Climbing Long’s Peak – the Short Version

Look up!  It is the mountain that presides over this site.  At 14,259 feet, it is the only “fourteener” in RMNP, the northernmost fourteener in Colorado, and the most prominent landmark for the vast surrounding area.

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I climbed Long’s Peak :

Because it is there.  (Well, OF COURSE it is there!  Sheesh)

Because I can, was my thinking before I knew what it would take.  (Well, maybe I can.  It’s within the realm of possibility.)

Because it kept looking at me.

Because it is visible to me, day or night, wherever I go.  ( O^O )

Because I am getting older fast and wanted to do it while my legs, etc, still work.

Because I wanted to see the top before the beaver-rat eats it. (It is sniffing at it right now. See it on the left slope, near the summit?)

Because it transmits a siren-song in my frequency.  (It calls to me)

Because it somehow MADE me do it.

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Things the attempt required :

Hours of research to determine what I was getting into and what to do once I did.

Good planning.  Mental conditioning.  Ummm, people die up there …

Good fortune (luck), or blessings.  Only 3 out of every 10 climbers who attempt the summit actually make it.

The proper equipment and clothing.  Adequate amounts of food and water.

Knowledge of alpine weather.  (It is  predictably extremely unpredictable. )

Physical conditioning.

Me to hike 6 miles in the dark while gaining nearly 3,500 feet in altitude then climbing a difficult, sometimes highly exposed, 1.5 mile, nearly 1,500 vertical-foot  route to the summit. (“exposed” means a mistake results in serious death or injury)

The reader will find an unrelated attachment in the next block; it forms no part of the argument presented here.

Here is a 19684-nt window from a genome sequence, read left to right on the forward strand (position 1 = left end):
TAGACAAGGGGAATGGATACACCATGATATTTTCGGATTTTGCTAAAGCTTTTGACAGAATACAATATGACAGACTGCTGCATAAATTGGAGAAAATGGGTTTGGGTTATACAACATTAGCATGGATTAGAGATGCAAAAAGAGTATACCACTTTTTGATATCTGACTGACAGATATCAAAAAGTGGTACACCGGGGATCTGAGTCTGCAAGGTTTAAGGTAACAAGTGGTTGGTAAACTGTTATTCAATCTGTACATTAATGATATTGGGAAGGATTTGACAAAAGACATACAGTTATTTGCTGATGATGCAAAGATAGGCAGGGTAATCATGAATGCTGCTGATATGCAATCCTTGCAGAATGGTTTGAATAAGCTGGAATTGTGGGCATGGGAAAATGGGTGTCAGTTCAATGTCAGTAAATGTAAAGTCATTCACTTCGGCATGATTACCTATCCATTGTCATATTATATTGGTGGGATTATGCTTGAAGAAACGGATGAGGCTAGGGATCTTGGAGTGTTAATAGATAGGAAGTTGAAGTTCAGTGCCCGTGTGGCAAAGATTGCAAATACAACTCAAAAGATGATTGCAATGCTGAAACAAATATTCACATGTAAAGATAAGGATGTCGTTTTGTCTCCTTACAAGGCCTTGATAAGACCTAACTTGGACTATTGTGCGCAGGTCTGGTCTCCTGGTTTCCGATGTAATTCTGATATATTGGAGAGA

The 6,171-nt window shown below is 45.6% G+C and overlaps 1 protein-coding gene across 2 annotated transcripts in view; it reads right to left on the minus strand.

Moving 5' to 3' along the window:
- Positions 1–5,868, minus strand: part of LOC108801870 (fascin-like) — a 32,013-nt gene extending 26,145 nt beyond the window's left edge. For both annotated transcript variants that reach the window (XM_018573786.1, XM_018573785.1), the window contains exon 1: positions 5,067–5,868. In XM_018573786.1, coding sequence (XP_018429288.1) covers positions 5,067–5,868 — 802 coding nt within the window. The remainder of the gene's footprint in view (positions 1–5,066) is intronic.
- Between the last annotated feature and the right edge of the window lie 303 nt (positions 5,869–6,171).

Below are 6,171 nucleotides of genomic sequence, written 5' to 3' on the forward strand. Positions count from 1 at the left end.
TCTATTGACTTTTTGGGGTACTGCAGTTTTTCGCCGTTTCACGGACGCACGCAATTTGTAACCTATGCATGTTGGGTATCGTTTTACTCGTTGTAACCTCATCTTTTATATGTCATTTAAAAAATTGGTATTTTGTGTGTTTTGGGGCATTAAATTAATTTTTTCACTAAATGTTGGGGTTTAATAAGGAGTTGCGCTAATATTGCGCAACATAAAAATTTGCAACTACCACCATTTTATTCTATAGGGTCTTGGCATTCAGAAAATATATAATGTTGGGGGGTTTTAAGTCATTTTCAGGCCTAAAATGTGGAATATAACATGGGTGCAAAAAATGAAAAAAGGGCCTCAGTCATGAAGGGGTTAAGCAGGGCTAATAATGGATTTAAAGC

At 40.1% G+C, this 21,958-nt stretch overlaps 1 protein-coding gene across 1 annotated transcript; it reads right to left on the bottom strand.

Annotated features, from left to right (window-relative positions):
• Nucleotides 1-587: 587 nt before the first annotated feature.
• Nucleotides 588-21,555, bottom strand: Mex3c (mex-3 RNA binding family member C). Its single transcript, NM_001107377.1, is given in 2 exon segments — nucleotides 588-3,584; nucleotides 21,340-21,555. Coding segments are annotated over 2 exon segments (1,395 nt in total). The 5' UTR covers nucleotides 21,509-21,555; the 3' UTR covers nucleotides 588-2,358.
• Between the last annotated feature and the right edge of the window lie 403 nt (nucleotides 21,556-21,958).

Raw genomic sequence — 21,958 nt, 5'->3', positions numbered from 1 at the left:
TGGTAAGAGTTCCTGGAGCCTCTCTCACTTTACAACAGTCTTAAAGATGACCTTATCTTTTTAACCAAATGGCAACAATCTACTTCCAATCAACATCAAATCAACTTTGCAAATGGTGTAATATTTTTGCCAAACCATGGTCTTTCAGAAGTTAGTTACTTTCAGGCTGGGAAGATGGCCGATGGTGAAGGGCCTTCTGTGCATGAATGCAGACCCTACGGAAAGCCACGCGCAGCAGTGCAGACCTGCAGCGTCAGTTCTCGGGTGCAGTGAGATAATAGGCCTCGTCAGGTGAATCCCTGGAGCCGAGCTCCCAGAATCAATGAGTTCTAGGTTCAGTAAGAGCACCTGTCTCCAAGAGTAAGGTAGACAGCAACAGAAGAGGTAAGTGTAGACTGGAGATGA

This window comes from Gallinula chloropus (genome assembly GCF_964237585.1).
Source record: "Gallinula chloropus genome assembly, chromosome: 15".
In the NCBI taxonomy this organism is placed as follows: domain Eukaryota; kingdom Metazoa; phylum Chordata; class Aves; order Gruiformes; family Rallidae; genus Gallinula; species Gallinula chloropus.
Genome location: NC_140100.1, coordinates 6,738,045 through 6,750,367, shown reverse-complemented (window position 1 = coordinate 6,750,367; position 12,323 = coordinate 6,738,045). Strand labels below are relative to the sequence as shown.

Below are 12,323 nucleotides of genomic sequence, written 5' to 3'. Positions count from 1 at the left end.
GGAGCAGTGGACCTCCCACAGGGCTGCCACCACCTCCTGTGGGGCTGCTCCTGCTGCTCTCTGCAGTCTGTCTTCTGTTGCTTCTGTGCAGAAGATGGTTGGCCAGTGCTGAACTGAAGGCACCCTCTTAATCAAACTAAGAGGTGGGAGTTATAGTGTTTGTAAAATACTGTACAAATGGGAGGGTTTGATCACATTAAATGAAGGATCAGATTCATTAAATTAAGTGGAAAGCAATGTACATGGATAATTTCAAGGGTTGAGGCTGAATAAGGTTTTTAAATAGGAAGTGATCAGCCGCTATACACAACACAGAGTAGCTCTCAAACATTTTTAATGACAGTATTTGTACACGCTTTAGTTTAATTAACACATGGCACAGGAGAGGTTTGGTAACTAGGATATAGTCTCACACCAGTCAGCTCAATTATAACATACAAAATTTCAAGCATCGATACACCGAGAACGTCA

Good timing to be off the summit by noon to avoid lightning, rain or snow-slickened granite.

Me to avoid injury, especially ankle or leg injury.

Me to avoid “summit fever” and be ready to turn back at any point due to adverse weather changes or altitude sickness.  (At 14,000 feet only 60% of sea level oxygen is available in each breath)

Climbing wearily and carefully down and somehow hiking back to ‘basecamp’.  This is statistically the most dangerous part due to fatigue, exhaustion, weather concerns, and hypoxia.

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Success involved this :

19 1/2 grueling, joyful hours “on the mountain”,  over 4,891 vertical feet of ascent and later descent in a cold rain, and covering over 15 miles of trails and climbing routes.

I MADE IT UP AND BACK !   However, I was never alone.  I can’t take most of the credit.  So many things could have gone wrong, but hardly anything did.  What unforeseen things happened?    The complete account is forthcoming.

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14 Comments (+add yours?)

  1. planejaner
    Oct 05, 2011 @ 10:40:44

    Len–
    how wonderful! You rose up in wings as eagles…

    blessings
    jane

  2. Will Townshend
    Oct 05, 2011 @ 11:53:02

    Looking forward to the next installment!

    • gloryteller
      Oct 06, 2011 @ 08:01:21

      TY, Will. Those ideas you gave me are baking and growing. I have to let things “steep” awhile. Busy morning, but DG this afternoon?

  3. crrombough
    Oct 05, 2011 @ 13:21:53

    Very cool! I climbed Long’s for the first time a month ago, we did the north face, awesome ascent and great summit!

    • gloryteller
      Oct 06, 2011 @ 07:39:12

      Congrats! It is an awesome mountain isn’t it ?! Nice work on the north face. Was that near the ‘old cable route’ ?
      Thanks for visiting here and for your great comment.
      Blessings,
      Len

  4. Day B
    Oct 05, 2011 @ 21:30:40

    So proud of you!! And grateful that you had this opportunity and you took advantage of it! My family has wanted to climb Long’s Peak together for quite some time now. Now I can pick your brain for pointers! =)

  5. planejaner
    Oct 05, 2011 @ 21:38:00

    Len…I haven’t had any good work. 🙂

    but, thanks for the blessings…I can use them!
    jane

    • gloryteller
      Oct 06, 2011 @ 07:57:39

      Oh, Jane, your every comment and post is a blessing to me and, I’m assuming, hosts of others!
      Your ministry is important! People listen! You have something no-one else has. You’re Jane, and you do too
      have good work. (That’s a Word.) I’m just sayin’ 😀 😀
      Heaps more blessings,
      Len

  6. crrombough
    Oct 07, 2011 @ 11:30:09

    Yes, the North Face is basically the cable route.

  7. ljbmom
    Oct 10, 2011 @ 13:51:08

    Did you really? Wow! What an accomplishment. Good for you, Len! Love the way you tell the story too. Well done.

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